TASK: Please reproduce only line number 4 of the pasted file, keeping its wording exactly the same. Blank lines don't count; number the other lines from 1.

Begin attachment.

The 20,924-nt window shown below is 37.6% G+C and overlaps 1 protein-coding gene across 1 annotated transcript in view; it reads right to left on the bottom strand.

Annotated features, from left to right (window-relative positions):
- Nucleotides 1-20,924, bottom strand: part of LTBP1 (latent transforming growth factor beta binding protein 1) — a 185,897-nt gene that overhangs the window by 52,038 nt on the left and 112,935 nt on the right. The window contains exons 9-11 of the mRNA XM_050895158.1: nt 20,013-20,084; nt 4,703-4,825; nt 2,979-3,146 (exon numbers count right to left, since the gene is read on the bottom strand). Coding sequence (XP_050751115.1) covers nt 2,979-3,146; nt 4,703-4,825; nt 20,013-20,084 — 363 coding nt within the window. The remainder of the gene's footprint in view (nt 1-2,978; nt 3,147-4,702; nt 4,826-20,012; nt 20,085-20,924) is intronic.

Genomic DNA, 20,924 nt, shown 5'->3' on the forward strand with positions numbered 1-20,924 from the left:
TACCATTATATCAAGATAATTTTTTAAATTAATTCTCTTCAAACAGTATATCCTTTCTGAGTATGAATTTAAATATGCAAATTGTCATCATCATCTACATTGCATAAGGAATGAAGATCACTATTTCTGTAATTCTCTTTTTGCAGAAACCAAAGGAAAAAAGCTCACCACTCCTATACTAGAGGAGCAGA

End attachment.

Genomic DNA, 20,924 nt, shown 5'->3' on the forward strand with positions numbered 1-20,924 from the left: